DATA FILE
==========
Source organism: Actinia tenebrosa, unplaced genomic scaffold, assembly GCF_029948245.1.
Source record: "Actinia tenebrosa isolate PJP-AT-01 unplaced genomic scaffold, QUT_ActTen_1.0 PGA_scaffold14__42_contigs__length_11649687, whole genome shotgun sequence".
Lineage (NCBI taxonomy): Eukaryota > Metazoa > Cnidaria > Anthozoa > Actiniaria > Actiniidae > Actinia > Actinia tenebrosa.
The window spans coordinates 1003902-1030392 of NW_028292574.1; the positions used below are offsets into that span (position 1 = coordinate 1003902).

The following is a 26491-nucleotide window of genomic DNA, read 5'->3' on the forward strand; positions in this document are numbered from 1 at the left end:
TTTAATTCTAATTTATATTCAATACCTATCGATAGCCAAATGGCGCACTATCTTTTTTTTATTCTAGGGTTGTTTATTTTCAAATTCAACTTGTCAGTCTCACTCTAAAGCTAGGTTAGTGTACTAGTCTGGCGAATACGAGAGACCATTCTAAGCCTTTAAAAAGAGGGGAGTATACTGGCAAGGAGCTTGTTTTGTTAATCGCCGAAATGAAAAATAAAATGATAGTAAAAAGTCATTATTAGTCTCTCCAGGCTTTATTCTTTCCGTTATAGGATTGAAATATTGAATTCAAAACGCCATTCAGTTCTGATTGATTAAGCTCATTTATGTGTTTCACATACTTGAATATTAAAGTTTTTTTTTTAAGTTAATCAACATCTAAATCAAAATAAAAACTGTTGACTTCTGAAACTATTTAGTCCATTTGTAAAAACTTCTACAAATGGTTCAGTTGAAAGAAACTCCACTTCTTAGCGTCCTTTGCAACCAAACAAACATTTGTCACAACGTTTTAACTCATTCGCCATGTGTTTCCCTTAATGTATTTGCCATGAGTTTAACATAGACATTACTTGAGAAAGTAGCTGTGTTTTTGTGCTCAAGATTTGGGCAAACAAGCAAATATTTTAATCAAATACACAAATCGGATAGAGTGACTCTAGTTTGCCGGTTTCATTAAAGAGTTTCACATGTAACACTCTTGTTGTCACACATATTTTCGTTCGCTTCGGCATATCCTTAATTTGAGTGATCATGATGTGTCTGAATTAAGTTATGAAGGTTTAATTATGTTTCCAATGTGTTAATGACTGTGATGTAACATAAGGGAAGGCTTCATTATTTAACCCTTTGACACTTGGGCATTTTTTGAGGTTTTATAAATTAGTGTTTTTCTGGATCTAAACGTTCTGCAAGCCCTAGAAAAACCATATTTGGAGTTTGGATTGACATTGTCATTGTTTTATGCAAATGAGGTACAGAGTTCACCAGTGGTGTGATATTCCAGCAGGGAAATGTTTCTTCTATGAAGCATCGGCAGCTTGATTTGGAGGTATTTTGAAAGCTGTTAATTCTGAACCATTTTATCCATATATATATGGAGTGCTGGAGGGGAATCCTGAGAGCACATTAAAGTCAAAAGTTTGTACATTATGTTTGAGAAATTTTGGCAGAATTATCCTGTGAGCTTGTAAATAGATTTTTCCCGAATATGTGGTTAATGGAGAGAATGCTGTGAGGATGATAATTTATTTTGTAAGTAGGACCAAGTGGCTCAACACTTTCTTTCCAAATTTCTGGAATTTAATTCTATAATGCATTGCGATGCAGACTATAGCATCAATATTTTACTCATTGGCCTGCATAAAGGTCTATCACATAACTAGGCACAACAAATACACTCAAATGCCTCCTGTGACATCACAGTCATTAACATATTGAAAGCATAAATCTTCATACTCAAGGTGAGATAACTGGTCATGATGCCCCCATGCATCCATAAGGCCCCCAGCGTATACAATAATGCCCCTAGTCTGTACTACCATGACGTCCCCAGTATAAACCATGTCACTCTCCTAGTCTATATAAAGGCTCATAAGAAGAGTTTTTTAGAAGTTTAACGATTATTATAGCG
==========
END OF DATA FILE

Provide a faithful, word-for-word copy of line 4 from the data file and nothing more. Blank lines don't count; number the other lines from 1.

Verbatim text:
The window spans coordinates 1003902-1030392 of NW_028292574.1; the positions used below are offsets into that span (position 1 = coordinate 1003902).